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Monday July 6th 2020

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Geneology Second only to Gardening

How does geneology become accurate when almost identical markers with common date of death, February 11, 1914, for brothers Lars G. Anderson and Lars G. Nelson is juxtaposed with the “burial cards” with names as Lars and Louis Stublein including death on January 10, 1909. Markers are at Block E, Lot 20 of Pioneers and Soldiers Cemetery and records are in Cemetery office amongst those of the other 20,000 +people buried there.

by Susan Hunter Weir

Genealogy is the second most popular hobby in America (gardening is first). Genealogy is like solving puzzles—finding that one clue that leads you to the maiden name of your great-great-grandmother or locating the name of the town where she was born. Millions of people spend their leisure time searching the internet, digging through trunks in attics and reading obituaries looking for information about long-lost relatives.

The cemetery office has records on all of the 21,000 people buried there. The amount and type of information varies a little bit and tends not to be as complete for the earliest burials (the 1850s and 60s) as it is for later ones. Every person has a burial card, and most cards contain information about that person’s age, place of death and cause of death. Some contain birthdates and birth locations. For those who died after 1876 there are burial permits as well.

Grave locations are recorded in a large plat book. The original plat book was created during the Depression, a project of the Works Progress Administration. It is drawn with India ink on vellum and individual graves are hand tinted. Occupied graves are colored green except for veterans’ graves which are red; empty graves are brown. A few years ago, after someone broke into and vandalized the cemetery office, the original plat book was removed to the archives in City Hall. The cemetery has a full-sized, color digitized copy of the original.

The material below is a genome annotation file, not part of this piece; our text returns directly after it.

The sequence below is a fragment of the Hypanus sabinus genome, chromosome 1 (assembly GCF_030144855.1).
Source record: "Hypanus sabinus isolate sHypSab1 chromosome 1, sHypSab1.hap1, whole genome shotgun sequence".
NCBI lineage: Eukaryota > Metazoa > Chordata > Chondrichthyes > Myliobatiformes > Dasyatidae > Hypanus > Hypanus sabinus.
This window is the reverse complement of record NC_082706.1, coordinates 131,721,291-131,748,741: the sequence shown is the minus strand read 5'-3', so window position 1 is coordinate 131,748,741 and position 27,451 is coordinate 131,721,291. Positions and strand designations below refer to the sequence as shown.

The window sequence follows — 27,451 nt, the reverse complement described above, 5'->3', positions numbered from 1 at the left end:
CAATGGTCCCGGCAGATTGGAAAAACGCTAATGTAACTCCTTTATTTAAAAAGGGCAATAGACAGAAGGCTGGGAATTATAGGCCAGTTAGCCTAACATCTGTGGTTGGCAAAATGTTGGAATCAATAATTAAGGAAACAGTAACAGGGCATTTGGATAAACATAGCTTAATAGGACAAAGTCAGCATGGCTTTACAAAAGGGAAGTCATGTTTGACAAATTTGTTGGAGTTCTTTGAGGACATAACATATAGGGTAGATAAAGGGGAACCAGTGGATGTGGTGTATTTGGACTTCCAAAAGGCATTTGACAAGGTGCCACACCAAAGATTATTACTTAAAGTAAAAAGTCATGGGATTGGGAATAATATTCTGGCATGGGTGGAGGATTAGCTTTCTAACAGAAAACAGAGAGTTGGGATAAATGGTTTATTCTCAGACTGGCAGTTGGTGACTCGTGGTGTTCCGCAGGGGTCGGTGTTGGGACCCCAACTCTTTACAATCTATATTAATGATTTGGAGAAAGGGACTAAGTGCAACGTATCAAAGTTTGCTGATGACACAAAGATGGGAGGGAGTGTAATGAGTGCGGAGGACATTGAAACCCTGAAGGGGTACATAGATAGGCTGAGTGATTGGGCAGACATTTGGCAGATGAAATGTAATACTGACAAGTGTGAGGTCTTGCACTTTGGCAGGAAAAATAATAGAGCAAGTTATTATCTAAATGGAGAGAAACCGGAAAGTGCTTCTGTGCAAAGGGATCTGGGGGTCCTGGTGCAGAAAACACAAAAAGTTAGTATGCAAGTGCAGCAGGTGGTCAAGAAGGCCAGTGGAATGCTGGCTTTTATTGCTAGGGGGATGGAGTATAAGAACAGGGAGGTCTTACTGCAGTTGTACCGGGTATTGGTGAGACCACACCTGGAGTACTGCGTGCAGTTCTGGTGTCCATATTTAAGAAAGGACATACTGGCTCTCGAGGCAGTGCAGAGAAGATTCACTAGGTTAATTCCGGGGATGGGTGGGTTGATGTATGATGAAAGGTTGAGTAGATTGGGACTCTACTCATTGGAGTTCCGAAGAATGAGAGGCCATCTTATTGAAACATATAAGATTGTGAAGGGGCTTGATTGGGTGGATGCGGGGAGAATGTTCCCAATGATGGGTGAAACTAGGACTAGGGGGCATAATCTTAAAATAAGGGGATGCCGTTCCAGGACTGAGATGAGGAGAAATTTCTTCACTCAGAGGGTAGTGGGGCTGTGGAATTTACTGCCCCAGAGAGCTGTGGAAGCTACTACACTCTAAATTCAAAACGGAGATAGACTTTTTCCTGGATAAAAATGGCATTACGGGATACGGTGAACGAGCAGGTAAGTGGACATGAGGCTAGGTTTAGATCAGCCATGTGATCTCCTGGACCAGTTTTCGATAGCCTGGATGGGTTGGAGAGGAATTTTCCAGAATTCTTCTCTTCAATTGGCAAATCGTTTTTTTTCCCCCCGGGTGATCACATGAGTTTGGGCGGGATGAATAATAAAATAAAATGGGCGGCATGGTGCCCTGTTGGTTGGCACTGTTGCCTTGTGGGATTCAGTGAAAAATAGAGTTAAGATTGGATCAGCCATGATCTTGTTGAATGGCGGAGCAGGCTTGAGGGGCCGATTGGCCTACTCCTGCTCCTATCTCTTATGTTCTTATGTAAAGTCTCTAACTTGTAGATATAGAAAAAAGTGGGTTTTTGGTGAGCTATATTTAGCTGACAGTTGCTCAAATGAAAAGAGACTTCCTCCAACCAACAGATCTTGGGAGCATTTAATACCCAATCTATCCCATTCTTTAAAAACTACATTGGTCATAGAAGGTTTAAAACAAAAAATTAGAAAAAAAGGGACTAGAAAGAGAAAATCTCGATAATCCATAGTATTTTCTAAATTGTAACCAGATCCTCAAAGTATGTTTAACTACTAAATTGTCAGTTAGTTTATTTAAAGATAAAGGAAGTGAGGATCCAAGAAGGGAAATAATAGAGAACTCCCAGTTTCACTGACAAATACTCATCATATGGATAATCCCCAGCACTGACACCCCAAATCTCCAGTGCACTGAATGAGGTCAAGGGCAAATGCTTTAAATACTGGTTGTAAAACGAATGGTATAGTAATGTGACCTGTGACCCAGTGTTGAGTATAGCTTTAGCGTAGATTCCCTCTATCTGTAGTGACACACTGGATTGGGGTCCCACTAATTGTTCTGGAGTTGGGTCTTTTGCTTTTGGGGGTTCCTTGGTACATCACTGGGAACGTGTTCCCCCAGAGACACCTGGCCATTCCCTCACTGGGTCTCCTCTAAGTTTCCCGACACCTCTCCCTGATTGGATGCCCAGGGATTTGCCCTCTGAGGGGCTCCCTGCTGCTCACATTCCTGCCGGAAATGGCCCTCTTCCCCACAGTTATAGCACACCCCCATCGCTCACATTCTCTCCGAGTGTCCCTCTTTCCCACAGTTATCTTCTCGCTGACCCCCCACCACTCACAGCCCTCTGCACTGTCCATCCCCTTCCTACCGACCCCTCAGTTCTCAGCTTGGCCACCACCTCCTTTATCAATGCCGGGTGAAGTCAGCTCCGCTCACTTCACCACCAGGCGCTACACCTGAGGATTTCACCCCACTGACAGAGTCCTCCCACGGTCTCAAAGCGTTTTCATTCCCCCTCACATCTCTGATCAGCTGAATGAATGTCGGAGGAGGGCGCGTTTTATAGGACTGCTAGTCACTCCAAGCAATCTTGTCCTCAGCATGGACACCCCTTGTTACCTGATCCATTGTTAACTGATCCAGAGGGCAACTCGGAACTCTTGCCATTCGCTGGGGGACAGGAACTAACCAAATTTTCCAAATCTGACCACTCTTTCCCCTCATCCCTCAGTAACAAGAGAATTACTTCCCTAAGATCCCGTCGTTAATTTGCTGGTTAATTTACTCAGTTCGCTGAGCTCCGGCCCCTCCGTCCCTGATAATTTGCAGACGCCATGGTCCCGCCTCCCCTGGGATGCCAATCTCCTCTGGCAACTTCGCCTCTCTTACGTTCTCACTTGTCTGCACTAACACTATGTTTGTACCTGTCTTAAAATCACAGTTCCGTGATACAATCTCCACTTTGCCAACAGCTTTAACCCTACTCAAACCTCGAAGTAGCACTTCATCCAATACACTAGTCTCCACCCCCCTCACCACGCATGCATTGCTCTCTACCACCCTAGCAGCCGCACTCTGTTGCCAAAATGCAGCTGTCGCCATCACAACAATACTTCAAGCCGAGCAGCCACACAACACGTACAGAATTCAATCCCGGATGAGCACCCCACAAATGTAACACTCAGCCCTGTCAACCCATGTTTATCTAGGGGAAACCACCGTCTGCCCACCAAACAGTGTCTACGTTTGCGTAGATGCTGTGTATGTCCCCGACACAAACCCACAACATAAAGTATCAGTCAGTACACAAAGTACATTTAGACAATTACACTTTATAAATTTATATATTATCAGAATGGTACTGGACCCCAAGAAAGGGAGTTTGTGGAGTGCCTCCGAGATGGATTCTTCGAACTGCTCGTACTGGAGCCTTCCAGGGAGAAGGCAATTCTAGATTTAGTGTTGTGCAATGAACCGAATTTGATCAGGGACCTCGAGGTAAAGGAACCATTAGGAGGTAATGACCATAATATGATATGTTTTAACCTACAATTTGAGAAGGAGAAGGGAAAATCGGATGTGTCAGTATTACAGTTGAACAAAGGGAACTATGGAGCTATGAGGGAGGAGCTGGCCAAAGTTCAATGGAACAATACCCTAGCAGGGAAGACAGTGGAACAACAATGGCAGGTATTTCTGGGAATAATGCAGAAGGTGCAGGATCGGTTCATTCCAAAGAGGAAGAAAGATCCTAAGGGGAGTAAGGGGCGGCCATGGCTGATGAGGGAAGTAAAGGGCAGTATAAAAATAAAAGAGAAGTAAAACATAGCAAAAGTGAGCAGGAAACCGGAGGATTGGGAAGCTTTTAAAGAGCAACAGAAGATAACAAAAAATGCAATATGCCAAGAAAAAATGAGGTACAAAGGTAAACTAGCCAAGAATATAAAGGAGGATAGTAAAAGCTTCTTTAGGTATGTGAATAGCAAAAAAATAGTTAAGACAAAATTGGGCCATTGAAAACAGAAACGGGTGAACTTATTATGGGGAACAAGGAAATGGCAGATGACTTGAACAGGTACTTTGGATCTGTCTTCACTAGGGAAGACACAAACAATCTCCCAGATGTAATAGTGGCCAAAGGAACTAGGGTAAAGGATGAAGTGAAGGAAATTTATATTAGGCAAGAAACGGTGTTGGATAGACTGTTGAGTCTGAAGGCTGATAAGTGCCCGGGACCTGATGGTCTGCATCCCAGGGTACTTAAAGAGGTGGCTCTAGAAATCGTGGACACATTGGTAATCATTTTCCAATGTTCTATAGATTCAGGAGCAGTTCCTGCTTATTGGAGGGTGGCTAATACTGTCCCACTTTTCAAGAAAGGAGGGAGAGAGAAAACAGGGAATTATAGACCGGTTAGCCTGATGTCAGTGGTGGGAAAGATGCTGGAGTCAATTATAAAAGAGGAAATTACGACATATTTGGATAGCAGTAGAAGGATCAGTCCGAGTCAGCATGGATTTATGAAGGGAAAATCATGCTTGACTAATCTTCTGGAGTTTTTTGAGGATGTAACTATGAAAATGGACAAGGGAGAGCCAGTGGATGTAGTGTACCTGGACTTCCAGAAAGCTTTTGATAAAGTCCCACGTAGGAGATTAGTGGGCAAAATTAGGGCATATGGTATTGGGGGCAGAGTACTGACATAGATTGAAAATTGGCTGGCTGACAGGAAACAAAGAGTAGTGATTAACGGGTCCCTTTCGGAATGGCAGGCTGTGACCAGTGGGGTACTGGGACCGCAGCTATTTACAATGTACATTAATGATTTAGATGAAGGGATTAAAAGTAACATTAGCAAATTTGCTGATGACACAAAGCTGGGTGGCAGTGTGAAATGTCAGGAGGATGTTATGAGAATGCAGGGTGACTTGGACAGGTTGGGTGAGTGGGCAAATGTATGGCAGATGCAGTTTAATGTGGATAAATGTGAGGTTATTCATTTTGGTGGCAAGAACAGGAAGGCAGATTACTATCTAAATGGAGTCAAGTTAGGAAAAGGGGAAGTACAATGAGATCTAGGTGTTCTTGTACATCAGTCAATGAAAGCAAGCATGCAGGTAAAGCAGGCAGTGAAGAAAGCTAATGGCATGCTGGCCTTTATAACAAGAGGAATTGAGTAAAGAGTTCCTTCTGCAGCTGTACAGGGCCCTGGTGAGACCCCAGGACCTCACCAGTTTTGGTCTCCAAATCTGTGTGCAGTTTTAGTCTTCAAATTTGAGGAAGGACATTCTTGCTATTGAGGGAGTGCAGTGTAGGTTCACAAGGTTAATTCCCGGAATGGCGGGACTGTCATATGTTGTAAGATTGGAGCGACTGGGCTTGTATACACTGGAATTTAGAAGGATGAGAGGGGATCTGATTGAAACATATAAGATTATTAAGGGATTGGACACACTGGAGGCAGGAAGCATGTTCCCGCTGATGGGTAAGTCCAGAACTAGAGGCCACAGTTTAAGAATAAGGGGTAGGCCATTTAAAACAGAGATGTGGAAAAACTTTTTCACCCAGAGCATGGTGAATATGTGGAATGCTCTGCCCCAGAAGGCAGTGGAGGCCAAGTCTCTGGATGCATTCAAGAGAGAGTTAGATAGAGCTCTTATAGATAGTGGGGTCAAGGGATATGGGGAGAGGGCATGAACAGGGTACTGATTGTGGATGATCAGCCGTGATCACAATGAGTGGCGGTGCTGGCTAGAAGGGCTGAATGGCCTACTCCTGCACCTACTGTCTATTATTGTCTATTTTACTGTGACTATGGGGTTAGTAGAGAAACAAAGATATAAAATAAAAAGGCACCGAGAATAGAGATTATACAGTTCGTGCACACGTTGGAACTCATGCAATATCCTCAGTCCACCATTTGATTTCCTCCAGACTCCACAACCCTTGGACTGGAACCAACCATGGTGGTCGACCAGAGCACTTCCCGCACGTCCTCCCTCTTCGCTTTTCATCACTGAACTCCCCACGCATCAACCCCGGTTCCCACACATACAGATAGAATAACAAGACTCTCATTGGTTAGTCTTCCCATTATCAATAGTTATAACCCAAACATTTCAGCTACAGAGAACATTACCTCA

Given the age of the cemetery, the records are amazingly complete. The Layman family kept detailed records of all burials. Despite their best efforts, the information is not always accurate.

In Block E, Lot 20, there are two almost-identical markers. The names on the markers are for Lars G. Anderson and Lars G. Nelson. According to the markers, the two men, who were brothers, both died on February 11, 1914. Their burial cards give their names as Lars and Louis Stublien and their date of death as January 10, 1909. So, which is it?

There’s an obituary for Louis Stublien in the 1909 newspaper (Stublien was the name of the family farm), but none for Lars. Louis’ 1909 death certificate gives his name as Lars Peterson Stublien. There is a death certificate for Lars G. Anderson dated February 11, 1914. Still with me? Louis Stublien (obituary), Lars Peterson Stublien (death certificate) and Lars G. Nelson (grave marker with wrong date of death) are the same person. Lars Stublien (burial card with wrong date of death) is the same person as Lars G. Anderson (1911 death certificate and grave marker with the correct date of death).

It’s not too hard to see why the person who carved their grave markers got a little confused. If family members noticed the mistake on the marker back in 1911, it didn’t seem to bother them enough to have it corrected.

Both markers have the same inscription written in Norwegian. Roughly translated, they read: “Sleep dear brother, and rest. God has called you and He knows best.”

If you are looking for Lars or Louis Anderson/Nelson/Stublien, we can show you right where they are.

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